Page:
Rush Hour for the Gods

In South Asia, globalization and politicized religion are causing worlds to collide.

Issue: May-June 2010

LAST YEAR, on a trip in southern India, I met a man who makes gods.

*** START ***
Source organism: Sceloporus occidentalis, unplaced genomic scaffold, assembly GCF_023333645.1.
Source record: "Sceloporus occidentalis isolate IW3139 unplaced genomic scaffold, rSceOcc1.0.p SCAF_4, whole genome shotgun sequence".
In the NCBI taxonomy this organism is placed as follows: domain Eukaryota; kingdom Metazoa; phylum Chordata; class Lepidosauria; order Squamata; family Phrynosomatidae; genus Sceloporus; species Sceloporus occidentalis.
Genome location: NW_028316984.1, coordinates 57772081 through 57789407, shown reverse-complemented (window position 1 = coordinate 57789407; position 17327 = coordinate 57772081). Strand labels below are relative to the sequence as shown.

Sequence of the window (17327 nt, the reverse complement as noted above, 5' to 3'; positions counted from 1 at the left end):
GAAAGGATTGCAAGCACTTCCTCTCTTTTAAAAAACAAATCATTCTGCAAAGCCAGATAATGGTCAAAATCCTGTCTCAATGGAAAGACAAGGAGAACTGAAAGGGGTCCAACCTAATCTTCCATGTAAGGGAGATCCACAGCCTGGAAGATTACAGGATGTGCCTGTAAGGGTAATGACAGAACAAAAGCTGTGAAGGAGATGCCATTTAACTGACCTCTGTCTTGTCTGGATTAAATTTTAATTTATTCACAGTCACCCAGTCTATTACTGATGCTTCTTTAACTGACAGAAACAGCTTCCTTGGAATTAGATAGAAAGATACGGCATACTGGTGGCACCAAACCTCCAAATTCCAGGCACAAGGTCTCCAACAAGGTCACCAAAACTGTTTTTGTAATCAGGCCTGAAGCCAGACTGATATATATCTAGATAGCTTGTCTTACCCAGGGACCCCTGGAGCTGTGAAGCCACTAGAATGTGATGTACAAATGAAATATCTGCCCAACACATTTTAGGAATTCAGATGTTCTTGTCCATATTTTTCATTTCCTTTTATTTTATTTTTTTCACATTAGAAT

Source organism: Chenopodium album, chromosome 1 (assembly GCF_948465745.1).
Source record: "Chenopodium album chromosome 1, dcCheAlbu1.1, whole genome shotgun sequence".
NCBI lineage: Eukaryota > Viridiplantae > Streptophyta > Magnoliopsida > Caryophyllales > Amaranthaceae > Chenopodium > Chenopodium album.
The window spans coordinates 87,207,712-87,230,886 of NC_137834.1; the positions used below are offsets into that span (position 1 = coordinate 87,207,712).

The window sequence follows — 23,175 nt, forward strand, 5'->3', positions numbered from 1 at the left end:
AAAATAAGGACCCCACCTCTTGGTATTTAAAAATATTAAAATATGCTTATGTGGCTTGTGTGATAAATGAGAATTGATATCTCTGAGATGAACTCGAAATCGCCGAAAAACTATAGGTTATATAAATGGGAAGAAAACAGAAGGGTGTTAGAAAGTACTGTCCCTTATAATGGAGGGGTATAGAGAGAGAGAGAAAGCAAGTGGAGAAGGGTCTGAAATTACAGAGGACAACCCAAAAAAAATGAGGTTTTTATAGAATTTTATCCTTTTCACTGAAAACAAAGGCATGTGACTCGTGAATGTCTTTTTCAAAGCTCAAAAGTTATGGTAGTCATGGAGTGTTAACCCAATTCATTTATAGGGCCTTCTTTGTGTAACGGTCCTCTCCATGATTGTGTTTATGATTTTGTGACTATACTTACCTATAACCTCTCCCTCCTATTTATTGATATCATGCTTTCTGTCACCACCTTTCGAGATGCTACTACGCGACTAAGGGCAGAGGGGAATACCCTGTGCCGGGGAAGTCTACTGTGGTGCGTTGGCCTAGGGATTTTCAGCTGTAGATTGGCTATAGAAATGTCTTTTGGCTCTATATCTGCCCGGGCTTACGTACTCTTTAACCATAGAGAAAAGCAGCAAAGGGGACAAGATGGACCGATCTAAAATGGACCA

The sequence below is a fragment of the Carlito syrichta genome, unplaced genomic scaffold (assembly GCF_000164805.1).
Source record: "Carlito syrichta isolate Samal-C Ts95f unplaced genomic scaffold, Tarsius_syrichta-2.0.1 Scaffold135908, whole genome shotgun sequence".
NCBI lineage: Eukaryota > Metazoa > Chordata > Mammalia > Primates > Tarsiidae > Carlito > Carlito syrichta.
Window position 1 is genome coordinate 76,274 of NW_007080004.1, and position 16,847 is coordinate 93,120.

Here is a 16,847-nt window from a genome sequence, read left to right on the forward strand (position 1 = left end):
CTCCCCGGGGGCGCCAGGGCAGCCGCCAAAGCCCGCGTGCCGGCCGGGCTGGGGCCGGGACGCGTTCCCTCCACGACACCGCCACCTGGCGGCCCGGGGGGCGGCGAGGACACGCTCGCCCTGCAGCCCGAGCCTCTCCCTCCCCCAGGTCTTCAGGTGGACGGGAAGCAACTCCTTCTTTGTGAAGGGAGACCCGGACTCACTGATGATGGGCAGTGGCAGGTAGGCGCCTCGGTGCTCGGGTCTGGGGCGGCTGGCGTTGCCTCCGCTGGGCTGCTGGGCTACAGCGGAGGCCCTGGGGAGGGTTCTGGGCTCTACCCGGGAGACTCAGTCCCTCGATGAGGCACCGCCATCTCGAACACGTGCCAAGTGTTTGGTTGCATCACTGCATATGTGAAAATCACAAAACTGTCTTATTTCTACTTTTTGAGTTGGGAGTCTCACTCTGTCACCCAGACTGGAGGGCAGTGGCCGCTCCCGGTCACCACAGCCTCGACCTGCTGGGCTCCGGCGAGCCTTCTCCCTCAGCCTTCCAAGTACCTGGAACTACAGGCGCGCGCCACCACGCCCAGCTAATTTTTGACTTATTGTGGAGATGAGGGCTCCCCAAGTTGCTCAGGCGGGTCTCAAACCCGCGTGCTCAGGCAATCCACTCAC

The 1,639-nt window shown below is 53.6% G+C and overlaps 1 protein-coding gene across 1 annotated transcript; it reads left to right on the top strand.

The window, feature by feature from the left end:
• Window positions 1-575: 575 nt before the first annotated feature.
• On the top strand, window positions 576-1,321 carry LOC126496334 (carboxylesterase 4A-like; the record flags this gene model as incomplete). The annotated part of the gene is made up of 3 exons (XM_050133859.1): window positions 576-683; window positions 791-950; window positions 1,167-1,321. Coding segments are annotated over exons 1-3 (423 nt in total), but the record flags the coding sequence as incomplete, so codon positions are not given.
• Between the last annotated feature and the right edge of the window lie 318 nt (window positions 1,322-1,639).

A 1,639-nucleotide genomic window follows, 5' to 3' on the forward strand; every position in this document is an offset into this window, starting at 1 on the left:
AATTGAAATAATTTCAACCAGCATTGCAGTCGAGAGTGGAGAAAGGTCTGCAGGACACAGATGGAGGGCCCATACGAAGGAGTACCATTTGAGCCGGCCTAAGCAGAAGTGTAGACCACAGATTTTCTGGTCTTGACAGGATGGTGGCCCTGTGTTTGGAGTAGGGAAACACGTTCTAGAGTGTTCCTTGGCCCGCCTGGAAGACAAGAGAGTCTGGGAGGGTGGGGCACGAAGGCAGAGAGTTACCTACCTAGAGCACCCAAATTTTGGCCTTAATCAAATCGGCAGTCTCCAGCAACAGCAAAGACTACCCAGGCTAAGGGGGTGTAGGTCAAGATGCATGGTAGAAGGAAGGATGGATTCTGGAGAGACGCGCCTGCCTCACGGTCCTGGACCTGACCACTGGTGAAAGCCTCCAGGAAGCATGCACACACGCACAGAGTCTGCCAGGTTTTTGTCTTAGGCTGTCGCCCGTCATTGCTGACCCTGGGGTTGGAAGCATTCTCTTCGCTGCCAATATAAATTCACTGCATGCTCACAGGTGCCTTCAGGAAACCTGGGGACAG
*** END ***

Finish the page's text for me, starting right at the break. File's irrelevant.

Srikanda Stpathy was both a Brahman priest and an idol maker: the twenty-third of a long hereditary line going back to the Chola bronze casters who had created some of the greatest masterpieces of Indian art at the beginning of the Middle Ages. His workshop was in Swamimalai, near Tanjore, from where the Chola dynasty once ruled the southern half of the subcontinent. There he and his two elder brothers plied their trade, making gods and goddesses in exactly the same manner as their ancestors: "The gods created man," he explained, "but here we are so blessed that we-simple men as we are-help create the gods."

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